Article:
According to the Ministry of Home Affairs (MHA), there are a total of 1,109 legally recognised stateless people as of 30 November 2020.
According to the Immigration and Checkpoints Authority (ICA), there are three broad categories of how these people were rendered as stateless.
They were either:
1. Migrants who lost their foreign citizenship after residing in Singapore for a long time
2. Born to non-Singaporean or stateless parents in Singapore
3. Unable to apply for citizenship due to missing documentation
In the context of Singapore, statelessness is more of a legacy issue of our post-war era leading to our sudden independence in1965. Many of our stateless residents here have grown up or were even born in Singapore. They have also contributed to our nation building efforts and our economy. Yet in those uncertain and chaotic times, some residents on the island failed to register themselves as Singapore citizens and are thus denied citizenship. This impacted them in their daily life as some struggle to open bank accounts, buy or rent houses, and even find a job. Such difficulties present a very real challenge for them as it leaves them in the lurch in comparison to the everyday Singaporeans.
Because of certain regulations from Housing and Development Board (HDB), stateless persons are not allowed to buy or rent houses from the government.
As an alternative, they would usually stay together with their Singaporean relatives or rent a room from the public.
There are no regulations preventing the employment of a stateless person in Singapore.
The government is approaching each appeal for citizenship by stateless persons on a case by case basis.
Do bring up this issue to your respective Members of Parliament (MPs) if you come across any stateless person in your ward. This is not a political issue nor is it an administrative one. This is a humanitarian issue.
There were a couple of news articles released back in 2016 and 2017 by Ms Wong Pei Ting, a senior journalist at TODAY. Her six-month-long project was strung together by first-hand accounts of interviews and documentation of relevant stakeholders which led her to publishing five news articles pertaining to statelessness.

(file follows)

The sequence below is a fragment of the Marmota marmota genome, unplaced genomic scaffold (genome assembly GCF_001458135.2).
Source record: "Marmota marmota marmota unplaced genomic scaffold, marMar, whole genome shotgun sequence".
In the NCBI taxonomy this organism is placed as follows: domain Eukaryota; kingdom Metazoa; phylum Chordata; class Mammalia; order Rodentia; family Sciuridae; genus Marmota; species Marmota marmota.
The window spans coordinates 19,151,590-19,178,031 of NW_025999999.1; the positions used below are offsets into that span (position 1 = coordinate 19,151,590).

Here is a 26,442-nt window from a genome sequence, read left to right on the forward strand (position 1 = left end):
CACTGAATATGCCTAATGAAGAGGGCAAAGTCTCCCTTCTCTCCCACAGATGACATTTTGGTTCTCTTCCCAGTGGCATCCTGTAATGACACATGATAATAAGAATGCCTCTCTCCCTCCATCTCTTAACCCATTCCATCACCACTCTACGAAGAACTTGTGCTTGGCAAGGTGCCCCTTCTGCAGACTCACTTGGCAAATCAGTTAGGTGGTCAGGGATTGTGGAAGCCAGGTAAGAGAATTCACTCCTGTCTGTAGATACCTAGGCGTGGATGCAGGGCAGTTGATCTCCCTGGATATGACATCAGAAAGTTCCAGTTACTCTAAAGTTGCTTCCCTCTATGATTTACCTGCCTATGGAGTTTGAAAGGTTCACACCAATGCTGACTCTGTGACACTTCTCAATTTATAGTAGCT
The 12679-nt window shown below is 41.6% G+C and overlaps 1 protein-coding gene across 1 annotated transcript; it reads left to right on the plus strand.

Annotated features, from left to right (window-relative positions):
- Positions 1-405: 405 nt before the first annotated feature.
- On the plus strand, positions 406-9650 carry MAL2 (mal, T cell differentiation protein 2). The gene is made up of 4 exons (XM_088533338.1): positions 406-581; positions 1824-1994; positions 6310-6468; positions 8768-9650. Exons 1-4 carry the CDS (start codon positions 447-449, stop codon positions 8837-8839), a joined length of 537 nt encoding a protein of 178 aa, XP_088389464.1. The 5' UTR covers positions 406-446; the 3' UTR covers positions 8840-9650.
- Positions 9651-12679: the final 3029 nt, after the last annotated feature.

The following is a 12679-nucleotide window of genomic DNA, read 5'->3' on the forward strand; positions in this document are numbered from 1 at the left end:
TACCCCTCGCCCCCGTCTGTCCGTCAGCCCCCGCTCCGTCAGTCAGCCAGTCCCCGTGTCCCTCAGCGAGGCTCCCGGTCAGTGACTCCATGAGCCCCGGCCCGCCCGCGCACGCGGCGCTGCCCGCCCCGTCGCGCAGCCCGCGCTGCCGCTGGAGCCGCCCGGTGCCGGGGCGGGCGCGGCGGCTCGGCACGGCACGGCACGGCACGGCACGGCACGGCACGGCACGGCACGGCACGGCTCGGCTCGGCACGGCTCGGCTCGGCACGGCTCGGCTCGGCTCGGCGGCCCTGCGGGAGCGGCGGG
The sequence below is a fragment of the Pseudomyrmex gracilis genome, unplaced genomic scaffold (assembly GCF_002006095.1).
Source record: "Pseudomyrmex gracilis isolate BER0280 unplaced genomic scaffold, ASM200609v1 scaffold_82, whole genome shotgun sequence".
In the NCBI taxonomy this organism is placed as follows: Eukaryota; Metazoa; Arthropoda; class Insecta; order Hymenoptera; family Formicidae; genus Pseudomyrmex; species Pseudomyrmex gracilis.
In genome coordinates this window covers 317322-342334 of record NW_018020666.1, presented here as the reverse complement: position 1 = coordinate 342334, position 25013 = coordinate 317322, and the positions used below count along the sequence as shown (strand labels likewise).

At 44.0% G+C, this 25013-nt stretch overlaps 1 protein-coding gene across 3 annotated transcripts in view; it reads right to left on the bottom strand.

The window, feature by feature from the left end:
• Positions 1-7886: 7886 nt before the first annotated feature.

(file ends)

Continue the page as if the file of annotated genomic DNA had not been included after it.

You can view them here:
1. Confused and Dejected, stateless persons plead to be called Singaporeans
2. Readers offer to help pay for stateless children's school fees
3. Nearly a Singaporean
4. From stateless to citizen: Finally a Singaporean after 50 years
5. Finally where she belongs
The issue of statelessness has also been raised in Parliament over the years by Ministers who have been actively advocating for the disenfranchised groups in Singapore.
1. Ministry of Home Affairs: Number and Profile of Stateless People Living in Singapore
2. Ministry of Home Affairs Committee of Supply 2016
3. Ministry of Manpower: Process for Stateless in Singapore to be Recognised as PR or Citizens
4. Ministry of Home Affairs: Stateless Residents Living in Singapore as of January 2019
In most recent months, MP Christopher de Souza has brought up this topic in several parliamentary debates:
1. Ministry of Manpower: Employment of a Stateless Person in Singapore
2. Ministry of Social and Family Development: Help for Stateless Persons who Require Social and Financial Assistance
3. Ministry of Home Affairs: Stateless Residents Residing in Singapore
4. Ministry of National Development: Restrictions on stateless persons attempting to buy or renta HDB
As of now, there are no direct organisations that deals with statelessness in Singapore.
However, there are a couple of organisations listed below that have encountered such cases in their field of work.
1. Homeless Hearts of Singapore
2. The Salvation Army
3. Ray of Hope
4. WIRA (Women In Recovery Association)
You may also approach your respective MPs in your constituency to seek assistance.
Ensure that you are eligible for Singapore citizenship here first before applying to ICA.
When such persons apply for PR or Singapore citizenship, ICA will evaluate every application on a range of criteria including length of stay in Singapore, family profile, economic contributions, education, qualifications, age, and family ties to Singaporeans. ICA also takes into consideration the applicant’s circumstances, including the origin reasons behind the person’s statelessness.